Part One of our Xbox One mega guide focuses on the Kinect 2 sensor for Xbox One
Let’s get this out of the way now; If you’re that person who puts a piece of paper over your PC’s webcam if someone “hacks in,” Kinect for Xbox One might not be for you. The device is one big giant webcam, complete with an array of microphones and infrared sensors. It uses software and a high-definition lens to see you in your living room or were else you place. To be clear, I don’t think you have anything to fear from the Kinect for Xbox One sitting in your living room, but I understand it’s a personal decision.
So why all the sensors? Accessibility is the biggest reason you want a Kinect for Xbox One. Like the Kinect for Xbox 360 before it, the new Kinect uses its sensors and camera to see you in a room. It identifies you and logs you in automatically. It sees your hands and allows you to open apps and play light games without picking up a controller.
Games like Kinect Sports Rivals fully depend on the Kinect to make playing some titles more approachable for novices. Other titles, like Dragon Age Inquisition and Madden NFL 25 use the sensor to let players with a controller deep dive into menus and change plays on the fly.
Accessibility is important for more than games. Again, the Xbox One is for lovers of all kinds of entertainment. Voice input is how Microsoft manages to lock in even the casual entertainment lover. The Xbox One’s HDMI pass-through port lets you plug-in your cable box and watch live television. The Kinect makes managing all of this easier by layering in a set of voice commands to change your TV’s volume and channel. These commands are for members of the family who aren’t tech savvy and would prefer to never go anywhere near a controller.
Kinect for Xbox One: Getting the Right Hardware
Getting the Right Hardware for Kinect
At launch, you didn’t need to worry about getting the right hardware for Kinect. Every Xbox One had the port you needed. That’s not the case today.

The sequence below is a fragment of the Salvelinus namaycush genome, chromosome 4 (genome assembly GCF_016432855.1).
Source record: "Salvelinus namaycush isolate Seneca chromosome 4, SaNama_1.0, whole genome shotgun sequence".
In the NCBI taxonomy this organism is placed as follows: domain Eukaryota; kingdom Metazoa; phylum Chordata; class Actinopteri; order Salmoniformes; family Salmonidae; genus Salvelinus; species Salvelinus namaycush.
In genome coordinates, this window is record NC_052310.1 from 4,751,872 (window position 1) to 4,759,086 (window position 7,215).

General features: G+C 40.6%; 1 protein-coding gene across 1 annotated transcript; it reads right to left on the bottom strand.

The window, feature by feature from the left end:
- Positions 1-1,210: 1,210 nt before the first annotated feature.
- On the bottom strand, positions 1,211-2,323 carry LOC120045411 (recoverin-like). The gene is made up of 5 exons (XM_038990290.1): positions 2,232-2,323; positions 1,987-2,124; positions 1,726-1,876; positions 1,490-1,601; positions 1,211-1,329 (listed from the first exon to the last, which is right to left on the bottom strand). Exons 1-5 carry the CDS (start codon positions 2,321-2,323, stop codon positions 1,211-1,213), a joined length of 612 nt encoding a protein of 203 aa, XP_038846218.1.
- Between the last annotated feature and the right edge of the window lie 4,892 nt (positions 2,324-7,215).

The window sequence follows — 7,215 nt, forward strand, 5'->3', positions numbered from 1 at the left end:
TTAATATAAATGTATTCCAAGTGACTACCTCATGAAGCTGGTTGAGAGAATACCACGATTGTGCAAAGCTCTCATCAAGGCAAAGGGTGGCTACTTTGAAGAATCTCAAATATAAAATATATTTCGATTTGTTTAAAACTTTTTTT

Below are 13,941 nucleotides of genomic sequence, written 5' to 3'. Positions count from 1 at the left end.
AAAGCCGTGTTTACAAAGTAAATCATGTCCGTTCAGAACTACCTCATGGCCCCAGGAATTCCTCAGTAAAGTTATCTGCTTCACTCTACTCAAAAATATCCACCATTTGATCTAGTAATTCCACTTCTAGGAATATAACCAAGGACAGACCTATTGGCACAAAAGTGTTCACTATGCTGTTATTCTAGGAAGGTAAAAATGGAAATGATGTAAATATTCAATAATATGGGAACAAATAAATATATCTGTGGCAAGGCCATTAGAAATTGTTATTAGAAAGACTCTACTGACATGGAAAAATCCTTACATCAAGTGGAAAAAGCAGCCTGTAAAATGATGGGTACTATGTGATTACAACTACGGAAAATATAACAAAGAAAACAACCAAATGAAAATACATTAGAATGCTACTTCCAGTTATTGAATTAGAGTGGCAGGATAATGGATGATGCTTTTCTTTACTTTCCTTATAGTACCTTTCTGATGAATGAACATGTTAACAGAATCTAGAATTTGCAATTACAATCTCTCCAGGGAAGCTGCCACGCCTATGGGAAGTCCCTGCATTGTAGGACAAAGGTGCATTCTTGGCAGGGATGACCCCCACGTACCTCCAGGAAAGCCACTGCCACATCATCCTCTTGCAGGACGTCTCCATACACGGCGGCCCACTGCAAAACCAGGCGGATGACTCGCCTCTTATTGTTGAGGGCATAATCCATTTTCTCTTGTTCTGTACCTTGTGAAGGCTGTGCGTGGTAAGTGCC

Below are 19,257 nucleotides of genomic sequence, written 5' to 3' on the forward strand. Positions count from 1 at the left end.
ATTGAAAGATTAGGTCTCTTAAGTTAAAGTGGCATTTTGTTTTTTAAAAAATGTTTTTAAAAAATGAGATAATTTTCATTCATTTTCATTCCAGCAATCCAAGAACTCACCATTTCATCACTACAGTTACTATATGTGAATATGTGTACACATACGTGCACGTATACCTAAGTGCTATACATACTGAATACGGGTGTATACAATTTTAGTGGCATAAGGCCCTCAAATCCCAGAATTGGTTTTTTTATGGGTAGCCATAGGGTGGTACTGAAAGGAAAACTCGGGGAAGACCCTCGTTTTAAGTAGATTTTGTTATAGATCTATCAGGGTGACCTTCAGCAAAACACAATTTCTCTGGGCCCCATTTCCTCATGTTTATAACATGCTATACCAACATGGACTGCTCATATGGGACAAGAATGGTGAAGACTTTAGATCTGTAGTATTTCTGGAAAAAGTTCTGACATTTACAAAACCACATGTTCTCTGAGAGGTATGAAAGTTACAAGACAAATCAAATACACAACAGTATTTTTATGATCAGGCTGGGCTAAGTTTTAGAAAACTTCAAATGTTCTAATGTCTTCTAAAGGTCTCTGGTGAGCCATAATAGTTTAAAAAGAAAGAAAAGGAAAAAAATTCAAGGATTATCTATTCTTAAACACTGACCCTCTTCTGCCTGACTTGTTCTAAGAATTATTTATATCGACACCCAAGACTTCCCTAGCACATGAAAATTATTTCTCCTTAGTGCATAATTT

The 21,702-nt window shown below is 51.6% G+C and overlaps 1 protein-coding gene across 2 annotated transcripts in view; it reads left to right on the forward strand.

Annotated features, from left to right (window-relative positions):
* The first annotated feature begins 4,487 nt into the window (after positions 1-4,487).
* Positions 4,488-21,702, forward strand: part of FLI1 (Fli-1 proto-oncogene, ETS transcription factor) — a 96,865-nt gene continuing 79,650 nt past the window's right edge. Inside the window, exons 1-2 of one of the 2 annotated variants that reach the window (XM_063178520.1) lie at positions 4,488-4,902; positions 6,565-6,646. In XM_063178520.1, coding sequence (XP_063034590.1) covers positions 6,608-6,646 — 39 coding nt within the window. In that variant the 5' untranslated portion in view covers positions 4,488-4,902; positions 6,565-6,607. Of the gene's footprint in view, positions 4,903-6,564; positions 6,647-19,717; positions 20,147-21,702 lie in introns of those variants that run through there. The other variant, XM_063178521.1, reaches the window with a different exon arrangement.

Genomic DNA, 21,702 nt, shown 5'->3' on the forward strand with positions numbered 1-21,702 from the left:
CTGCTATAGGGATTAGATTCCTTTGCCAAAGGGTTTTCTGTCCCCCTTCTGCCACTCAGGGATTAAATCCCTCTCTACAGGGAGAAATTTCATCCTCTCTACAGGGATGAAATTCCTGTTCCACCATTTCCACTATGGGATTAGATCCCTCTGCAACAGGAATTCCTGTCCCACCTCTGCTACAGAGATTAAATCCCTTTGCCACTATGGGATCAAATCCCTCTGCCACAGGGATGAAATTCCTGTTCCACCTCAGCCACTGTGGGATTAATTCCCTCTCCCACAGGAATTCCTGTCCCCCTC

The original Xbox One design from 2013 has a built-in Kinect port. If you have the sensor, connect it to your console through that port and you’re done. You will need to calibrate the sensor, but there’s no extra purchase required.
Things aren’t as simple for Xbox One X and Xbox One S owners. You need a Kinect for Windows Adapter to get the Kinect working with these consoles. Unfortunately, Microsoft has stopped making them, pushing prices for used adapters to all-time highs. Amazon has tons of third-party Kinect adapters for sale, including this AMDISI Kinect Adapter for $69.99. I haven’t used this adapter, so I can’t vouch for how well it works.
Kinect for Xbox One: Using It
Using Kinect for Xbox One
For now, I’m assuming that you’ve followed the instruction that came with your console and setup your Kinect for Xbox One sensor already.
A lot of the things the Kinect for Xbox One does requires you, the user, to say or do something. A few just happen automatically and are worth highlighting. When you walk into a room, your Xbox One will recognize you and fill the screen with your apps and games.
Kinect Voice commands are great because they level the playing field. Forget the controller, with the right voice command you can do just about anything on the Xbox One. Voice commands are basically a requirement of Microsoft, meaning they’re nearly ubiquitous. YouTube for Xbox One supports voice commands, Skype supports voice commands too.